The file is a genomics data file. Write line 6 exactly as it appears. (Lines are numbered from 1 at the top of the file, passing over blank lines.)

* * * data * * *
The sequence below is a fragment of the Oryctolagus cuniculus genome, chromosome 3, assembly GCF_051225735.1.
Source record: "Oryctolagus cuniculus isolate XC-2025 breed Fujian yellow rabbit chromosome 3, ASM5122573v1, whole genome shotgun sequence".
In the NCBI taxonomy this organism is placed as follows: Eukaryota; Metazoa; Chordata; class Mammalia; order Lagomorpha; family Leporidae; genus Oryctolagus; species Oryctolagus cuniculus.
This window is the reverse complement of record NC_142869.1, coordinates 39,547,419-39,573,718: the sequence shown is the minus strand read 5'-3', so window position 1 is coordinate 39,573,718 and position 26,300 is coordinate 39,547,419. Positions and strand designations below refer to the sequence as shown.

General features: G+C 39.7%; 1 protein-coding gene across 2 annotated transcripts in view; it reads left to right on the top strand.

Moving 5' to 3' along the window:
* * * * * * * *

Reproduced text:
Moving 5' to 3' along the window: